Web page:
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- health & nutrition
With new theories popping up every now and then regarding causes and symptoms of breast cancer, the level of fear and doubt associated with this disease is through the roof. In honour of Breast Cancer Awareness Month, we’d like to do our part in reducing this confusion. Here are 12 myths about breast cancer and the facts that debunk them.
Finding a lump in your breast probably means you have breast cancer.
In reality, a very slight percentage of the lumps you find could turn out to be breast cancer, according to National Breast Cancer Foundation. However, if you notice a consistent lump, you should still get it checked even if the chances are slim, simply because your health is worth it.
Breast cancer mainly runs in families.
Only five to 10 percent of breast cancers are considered hereditary – as in caused by abnormal genes passed from the parents, according to Breast Cancer Organisation. Lifestyle and environmental factors are more likely to have an effect on breast cancer risk.
Antiperspirants or deodorants cause breast cancer.
Since such products contain potentially harmful ingredients and are applied near the breast area, scientists have suggested the possibility. According to National Cancer Institute, ample studies have been made and none found any actual evidence or direct link between them.
Wearing underwire can cause breast cancer.
Cancer Australia, Australia’s leading national cancer control agency, asserts that research doesn’t support the notion that they would even increase a woman’s risk of breast cancer.
Breast cancer, when detected, has to be removed immediately before it spreads.
Breast cancer is not usually an emergency, unless it’s inflammatory. According to Shore Regional Health, most cancers, which would be around one cm in size, have been in the breast for eight to 10 years.
A mammogram can cause breast cancer to spread.
A mammogram or x-ray of the breast remains the ideal standard for early detection of breast cancer and breast compression during a mammogram doesn’t cause cancer to spread. According to the National Cancer Institute, “The benefits of mammography nearly always outweigh the potential harm from the radiation exposure. Mammograms require very small doses of radiation. The risk of harm from this radiation exposure is extremely low.”
Having one or more factors indicating high risk means you will eventually get breast cancer.
According to Breast Cancer Now, some women who have higher risk of getting breast cancer never actually do while some women with low risk may get it.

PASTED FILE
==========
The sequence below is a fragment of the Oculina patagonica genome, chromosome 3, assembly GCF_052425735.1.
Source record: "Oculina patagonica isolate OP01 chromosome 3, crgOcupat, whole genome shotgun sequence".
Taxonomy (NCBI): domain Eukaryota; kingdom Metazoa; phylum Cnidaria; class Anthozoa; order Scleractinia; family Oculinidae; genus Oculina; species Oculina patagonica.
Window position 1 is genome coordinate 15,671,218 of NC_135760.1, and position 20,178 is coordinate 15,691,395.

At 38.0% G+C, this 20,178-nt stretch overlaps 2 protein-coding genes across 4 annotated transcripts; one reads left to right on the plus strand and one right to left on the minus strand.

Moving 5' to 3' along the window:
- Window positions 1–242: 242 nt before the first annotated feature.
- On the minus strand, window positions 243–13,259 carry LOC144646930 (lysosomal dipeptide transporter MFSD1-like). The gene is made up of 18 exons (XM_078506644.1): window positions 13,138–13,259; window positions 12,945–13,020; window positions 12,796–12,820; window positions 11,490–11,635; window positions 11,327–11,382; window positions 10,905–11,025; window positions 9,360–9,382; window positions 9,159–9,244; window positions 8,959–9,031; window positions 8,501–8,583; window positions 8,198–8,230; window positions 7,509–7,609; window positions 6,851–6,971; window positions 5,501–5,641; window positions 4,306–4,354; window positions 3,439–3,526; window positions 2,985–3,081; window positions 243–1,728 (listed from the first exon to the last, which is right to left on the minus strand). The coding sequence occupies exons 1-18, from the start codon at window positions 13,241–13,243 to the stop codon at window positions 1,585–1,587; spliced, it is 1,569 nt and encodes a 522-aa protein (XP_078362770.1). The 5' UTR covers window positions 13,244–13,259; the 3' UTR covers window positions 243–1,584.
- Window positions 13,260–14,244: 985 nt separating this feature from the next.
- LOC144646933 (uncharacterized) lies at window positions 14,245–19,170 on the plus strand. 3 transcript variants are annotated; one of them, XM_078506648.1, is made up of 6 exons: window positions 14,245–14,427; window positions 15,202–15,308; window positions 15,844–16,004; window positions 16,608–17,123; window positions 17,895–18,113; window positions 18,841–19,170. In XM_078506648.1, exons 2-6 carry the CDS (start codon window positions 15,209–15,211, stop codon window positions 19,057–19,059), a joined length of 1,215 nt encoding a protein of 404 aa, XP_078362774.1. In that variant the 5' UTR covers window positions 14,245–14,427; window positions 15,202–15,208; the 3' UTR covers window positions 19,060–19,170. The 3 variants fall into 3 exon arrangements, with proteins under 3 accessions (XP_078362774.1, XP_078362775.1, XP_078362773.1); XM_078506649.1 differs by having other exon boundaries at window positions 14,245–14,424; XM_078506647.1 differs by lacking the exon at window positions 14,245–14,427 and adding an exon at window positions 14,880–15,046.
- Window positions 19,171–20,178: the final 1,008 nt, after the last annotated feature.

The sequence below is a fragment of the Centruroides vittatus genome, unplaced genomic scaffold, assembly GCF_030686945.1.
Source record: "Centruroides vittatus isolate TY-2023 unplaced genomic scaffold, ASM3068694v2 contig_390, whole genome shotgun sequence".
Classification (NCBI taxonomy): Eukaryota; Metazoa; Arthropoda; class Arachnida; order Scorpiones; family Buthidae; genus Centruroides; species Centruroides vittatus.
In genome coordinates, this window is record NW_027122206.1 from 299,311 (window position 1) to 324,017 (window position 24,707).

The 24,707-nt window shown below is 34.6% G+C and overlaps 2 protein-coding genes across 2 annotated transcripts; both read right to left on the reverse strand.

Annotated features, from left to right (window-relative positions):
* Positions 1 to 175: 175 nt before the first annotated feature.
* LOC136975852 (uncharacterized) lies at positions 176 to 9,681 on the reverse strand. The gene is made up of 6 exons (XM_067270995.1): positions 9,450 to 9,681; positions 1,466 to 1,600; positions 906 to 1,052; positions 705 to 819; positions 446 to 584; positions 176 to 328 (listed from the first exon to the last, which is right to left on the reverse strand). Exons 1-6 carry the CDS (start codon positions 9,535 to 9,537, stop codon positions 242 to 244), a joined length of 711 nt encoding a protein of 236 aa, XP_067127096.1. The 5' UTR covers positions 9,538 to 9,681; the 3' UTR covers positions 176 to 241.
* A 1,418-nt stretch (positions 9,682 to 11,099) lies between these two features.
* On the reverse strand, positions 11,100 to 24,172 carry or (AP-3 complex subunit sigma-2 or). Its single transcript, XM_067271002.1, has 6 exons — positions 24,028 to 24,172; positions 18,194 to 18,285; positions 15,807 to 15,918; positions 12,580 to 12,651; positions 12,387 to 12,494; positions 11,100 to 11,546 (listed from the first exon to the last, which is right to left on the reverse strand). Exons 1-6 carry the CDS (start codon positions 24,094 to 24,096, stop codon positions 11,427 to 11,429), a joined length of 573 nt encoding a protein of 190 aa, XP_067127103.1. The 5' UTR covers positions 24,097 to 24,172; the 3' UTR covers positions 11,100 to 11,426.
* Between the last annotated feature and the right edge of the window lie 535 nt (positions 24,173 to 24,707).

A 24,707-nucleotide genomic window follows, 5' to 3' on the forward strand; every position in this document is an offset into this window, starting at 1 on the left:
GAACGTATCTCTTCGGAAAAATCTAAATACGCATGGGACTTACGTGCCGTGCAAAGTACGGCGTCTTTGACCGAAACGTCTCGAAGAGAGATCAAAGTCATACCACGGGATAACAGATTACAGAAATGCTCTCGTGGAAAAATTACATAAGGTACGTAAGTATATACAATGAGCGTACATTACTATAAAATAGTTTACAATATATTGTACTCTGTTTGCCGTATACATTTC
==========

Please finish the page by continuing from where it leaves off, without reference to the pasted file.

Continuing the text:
All breast cancer patients receive the same treatments.
Since there are 15 different types of breast cancer, there is no more a cookie cutter approach when it comes to treatment. Every woman’s breast cancer is distinct and treatment should be customised according to the individual’s specific needs.
Breast cancer does not occur in young women.
Breast cancer can affect women of all ages but a woman’s risk of breast cancer increases with age, according to Shore Regional Health.
Only women get breast cancer.
Breast cancer in men is usually found as a hard lump beneath the nipple and areola, and they carry a higher mortality than women because they are less likely to assume a lump is breast cancer.
If I maintain a healthy lifestyle, I won't get breast cancer.
To be clear, you should always do your best to maintain a healthy lifestyle and practice healthy habits. There is ample evidence that if you eat well, don't smoke, limit or avoid alcohol, get adequate sleep, and exercise regularly, you lower your risk for breast cancer. But just as the increased risk of having a family history of the disease doesn't mean you will absolutely get it, the decreased risk of living a healthy lifestyle doesn't mean you absolutely won't. In other words, there is no guaranteed way to bring your chances of developing breast cancer to zero. That's why even if you're doing everything right, it's still important to perform regular self-checks and schedule your annual mammograms.
Breast cancer is contagious and can be spread from person to person.
While cancers can grow and spread within our own bodies, there is no evidence that breast cancer can spread from one person to another like a viral infection. In part, this is because that cells from one person's body, cancerous or otherwise, can't exist within someone else's body.
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